Beck’s (2006) schema for intervention effects between an in-situ wh-phrase and C is summarized in (12). Given this schema for intervention effects, we predict such effects to arise in Superiority-violating questions when an intervener is introduced between the in-situ wh-word and C. We expect not to find intervention effects for Superiority-obeying questions, since all wh-phrases in such questions move to C by LF. These structures are illustrated in (13). This is consistent with the findings reported by Pesetsky (2000).

(12)

  • Intervention schema with in-situ wh-phrases (Beck 2006)

  • LF: *[C . . . intervener . . . wh]

(13)

  • Interaction of superiority and interveners at LF (cf. (7))

  • graphic

Following this logic, focus intervention effects can diagnose whether or not covert wh-movement has occurred in the derivation of a question: the presence of an intervention effect shows that a (phonologically) in-situ wh-phrase is interpreted through Rooth-Hamblin alternative computation, and the lack of an intervention effect shows that the wh-phrase has covertly moved above the scope of the intervener.9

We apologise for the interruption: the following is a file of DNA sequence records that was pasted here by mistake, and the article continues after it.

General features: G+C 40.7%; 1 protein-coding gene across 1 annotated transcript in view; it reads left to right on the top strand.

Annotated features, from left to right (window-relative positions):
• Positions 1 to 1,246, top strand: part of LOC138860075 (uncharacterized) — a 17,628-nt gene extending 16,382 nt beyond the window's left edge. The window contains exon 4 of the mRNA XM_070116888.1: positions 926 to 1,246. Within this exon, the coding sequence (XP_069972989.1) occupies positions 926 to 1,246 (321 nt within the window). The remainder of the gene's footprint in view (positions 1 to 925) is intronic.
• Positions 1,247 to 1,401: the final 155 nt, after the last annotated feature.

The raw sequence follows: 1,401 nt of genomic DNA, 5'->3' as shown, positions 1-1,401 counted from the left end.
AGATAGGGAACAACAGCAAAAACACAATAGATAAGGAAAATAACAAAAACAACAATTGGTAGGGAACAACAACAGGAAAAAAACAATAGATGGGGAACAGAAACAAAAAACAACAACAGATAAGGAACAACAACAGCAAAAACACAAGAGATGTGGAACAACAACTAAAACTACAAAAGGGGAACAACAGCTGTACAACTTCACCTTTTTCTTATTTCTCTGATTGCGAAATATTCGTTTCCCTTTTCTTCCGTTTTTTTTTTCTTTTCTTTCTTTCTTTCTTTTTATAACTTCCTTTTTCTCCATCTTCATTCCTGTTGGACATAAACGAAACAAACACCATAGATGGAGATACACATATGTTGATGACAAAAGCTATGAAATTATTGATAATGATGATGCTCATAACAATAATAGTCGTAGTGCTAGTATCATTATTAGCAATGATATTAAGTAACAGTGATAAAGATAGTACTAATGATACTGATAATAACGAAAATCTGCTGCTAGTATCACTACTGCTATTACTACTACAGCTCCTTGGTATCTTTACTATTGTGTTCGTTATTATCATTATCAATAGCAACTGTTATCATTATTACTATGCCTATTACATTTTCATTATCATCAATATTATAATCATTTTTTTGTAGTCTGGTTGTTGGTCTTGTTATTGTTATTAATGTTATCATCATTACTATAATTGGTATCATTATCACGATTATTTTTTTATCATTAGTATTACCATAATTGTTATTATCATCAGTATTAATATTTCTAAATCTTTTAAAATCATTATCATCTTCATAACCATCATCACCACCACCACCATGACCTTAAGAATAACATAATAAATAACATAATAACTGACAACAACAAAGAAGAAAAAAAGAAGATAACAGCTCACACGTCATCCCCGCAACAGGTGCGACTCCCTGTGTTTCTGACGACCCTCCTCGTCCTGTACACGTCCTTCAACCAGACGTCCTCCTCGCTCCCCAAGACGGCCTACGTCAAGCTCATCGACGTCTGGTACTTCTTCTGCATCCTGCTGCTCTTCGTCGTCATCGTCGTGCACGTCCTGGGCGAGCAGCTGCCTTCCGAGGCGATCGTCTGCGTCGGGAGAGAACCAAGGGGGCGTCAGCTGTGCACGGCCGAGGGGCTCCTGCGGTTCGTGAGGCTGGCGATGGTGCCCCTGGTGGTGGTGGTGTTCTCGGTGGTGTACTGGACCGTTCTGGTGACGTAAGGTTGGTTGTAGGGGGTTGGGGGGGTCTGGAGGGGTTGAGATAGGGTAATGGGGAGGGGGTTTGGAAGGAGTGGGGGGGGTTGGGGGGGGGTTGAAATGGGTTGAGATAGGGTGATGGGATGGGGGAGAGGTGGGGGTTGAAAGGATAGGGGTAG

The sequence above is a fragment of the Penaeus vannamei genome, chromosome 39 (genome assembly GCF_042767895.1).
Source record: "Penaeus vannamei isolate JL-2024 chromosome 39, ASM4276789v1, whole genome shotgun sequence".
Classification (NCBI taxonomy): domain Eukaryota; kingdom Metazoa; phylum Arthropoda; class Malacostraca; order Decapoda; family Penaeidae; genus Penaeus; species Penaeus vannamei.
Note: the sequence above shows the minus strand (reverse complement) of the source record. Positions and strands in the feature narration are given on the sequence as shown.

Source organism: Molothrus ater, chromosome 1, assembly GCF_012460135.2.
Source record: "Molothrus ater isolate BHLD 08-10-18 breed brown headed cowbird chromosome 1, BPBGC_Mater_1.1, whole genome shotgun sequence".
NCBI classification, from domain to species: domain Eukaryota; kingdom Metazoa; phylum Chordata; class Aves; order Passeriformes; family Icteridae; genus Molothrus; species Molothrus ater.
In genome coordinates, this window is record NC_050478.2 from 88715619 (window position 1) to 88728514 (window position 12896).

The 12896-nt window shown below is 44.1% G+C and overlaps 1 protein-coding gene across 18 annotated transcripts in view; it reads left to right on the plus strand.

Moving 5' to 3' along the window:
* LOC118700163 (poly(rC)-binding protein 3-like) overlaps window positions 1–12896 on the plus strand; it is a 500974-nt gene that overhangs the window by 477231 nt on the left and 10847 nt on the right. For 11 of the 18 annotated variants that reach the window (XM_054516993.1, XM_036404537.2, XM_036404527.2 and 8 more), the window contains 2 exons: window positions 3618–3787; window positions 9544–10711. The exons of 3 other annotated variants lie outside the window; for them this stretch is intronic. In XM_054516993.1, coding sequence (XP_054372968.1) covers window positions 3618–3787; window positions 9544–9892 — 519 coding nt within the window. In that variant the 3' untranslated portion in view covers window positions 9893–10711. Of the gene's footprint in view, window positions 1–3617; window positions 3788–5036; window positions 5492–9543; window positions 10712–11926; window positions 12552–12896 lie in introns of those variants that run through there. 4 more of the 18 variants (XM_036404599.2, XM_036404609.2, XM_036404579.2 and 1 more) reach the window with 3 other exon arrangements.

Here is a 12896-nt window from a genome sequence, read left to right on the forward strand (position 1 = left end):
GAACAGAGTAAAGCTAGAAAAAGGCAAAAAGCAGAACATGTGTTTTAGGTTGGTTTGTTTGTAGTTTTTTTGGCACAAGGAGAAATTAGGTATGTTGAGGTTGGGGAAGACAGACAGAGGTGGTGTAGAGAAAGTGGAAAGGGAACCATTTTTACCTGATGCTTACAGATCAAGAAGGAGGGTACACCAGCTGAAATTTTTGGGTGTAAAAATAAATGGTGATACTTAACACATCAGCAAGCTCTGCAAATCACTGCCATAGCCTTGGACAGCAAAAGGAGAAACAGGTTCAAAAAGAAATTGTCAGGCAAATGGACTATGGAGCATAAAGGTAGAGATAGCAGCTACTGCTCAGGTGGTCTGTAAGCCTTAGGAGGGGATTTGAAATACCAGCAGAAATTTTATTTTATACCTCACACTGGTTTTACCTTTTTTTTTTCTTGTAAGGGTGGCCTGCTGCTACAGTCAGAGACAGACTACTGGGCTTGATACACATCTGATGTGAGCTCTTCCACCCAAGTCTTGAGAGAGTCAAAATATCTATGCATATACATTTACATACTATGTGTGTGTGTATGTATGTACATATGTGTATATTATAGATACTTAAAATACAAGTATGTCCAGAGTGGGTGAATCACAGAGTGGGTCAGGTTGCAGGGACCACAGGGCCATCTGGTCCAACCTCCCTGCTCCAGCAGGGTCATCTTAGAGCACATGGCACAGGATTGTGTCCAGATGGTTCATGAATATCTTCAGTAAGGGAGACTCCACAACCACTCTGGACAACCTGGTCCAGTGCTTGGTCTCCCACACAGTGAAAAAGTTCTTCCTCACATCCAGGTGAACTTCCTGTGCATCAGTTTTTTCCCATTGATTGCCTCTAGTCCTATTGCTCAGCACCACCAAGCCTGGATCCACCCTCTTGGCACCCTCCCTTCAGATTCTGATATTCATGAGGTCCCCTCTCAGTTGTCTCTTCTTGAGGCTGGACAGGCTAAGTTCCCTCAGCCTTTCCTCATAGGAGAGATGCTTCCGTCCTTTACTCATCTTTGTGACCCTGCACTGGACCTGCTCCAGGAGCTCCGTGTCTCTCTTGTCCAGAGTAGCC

2.2 Intervention Effects in Pied-Piping Constituents and Cable’s Theory of Pied-Piping

Cable (2007, 2010) shows that intervention effects also occur in Superiority-obeying English questions inside pied-piping constituents (14). Cable’s work builds on a study by Sauerland and Heck (2003), who show a similar effect in German (15).

(14) Intervention effect in English pied-piping (based on Cable 2007:262)

  • a.

    ?[A picture of which president] does Jim own _____?

  • b.

    *[No pictures of which president] does Jim own _____?

  • c.

    *[Few pictures of which president] does Jim own _____?

  • d.

    *[Only PICTURES of which president] does Jim own _____?

(15)

  • Intervention effect in German pied-piping (Sauerland and Heck 2003:349)

  • Fritz möchte wissen [[ein/*keinwie schnelles Motorrad] du fahren darfst].

  • Fritz wants know a/*no how fast motorbike you drive may

  • ‘Fritz wants to know how fast a/*no motorbike you are allowed to drive.’